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Old January 28, 2012, 02:55 PM   #1
Ike666
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Unfamiliar 308 headstamp

I was sorting and prepping 308 brass today and came across a headstamp I have not encountered before. Can anyone ID it for me? Also, are the three, symmetrical marks around the primer stake/crimp marks for the primer?

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Old January 28, 2012, 03:11 PM   #2
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American Tactical 7.62 Brass

Turkish stuff, kind of ironic

Yup, gotta remove those stakes/crimps

It is boxer primed, but have no experience with it.
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Old January 28, 2012, 03:15 PM   #3
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It's Turkish surplus made by Makina ve Kimya Endustrisi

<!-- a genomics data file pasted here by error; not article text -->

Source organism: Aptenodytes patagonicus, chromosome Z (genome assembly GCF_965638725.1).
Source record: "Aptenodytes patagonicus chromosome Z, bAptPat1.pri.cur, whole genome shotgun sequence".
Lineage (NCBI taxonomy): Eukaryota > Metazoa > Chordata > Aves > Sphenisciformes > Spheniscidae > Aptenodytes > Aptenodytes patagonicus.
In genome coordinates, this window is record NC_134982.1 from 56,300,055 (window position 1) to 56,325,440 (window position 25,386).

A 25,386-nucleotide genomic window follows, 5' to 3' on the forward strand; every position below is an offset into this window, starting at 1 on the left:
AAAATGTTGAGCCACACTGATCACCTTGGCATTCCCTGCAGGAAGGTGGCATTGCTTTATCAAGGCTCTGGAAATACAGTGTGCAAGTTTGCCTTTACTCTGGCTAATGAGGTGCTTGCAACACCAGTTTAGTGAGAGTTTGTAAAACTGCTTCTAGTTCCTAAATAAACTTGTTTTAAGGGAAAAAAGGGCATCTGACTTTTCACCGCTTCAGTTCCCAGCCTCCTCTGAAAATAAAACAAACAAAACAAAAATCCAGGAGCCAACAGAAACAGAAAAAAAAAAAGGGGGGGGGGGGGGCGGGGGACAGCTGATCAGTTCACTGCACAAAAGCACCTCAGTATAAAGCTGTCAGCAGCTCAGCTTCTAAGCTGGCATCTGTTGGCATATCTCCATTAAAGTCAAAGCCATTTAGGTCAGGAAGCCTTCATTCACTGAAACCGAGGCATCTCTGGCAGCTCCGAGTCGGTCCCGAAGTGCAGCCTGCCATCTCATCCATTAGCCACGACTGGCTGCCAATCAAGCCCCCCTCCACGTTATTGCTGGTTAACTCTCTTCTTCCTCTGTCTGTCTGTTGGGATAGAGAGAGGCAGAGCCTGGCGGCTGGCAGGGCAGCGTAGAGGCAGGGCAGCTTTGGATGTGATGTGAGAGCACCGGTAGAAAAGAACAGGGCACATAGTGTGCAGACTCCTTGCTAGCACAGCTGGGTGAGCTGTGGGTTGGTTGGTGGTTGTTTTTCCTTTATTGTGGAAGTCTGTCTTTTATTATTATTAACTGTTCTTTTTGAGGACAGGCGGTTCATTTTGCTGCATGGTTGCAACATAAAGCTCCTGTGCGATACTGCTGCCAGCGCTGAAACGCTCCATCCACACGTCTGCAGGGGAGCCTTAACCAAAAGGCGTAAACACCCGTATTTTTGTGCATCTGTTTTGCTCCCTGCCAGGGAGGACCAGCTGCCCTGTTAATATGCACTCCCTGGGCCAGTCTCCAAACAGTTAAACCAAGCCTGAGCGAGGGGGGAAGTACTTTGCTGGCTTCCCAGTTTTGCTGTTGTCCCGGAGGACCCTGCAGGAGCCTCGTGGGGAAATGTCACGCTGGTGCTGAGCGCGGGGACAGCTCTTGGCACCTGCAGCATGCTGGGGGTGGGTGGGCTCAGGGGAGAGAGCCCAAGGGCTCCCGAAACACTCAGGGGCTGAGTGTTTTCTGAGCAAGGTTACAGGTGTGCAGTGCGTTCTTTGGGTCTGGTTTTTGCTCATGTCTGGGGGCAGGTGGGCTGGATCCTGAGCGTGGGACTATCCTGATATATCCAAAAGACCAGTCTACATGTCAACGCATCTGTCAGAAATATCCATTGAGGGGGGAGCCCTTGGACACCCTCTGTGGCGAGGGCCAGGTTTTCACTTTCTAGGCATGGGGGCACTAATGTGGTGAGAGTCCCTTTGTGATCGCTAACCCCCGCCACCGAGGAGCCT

American Tactical was one of the importers, it was not a manufacturer.

Yes, the marks are primer stakes. Doesn't look like it was a very well done job.
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Old January 28, 2012, 06:59 PM   #4
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I've never seen the purpose of the tiny staked crimps in HXP .30-06 brass, either. Fired primers push right out and new ones often go in unimpeded afterward. I can't imagine they actually help keep the primers in place to any significant degree; not like the more robust U.S. ammo ring crimp.

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Old January 29, 2012, 08:25 AM   #5
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Quote:
American Tactical 7.62 Brass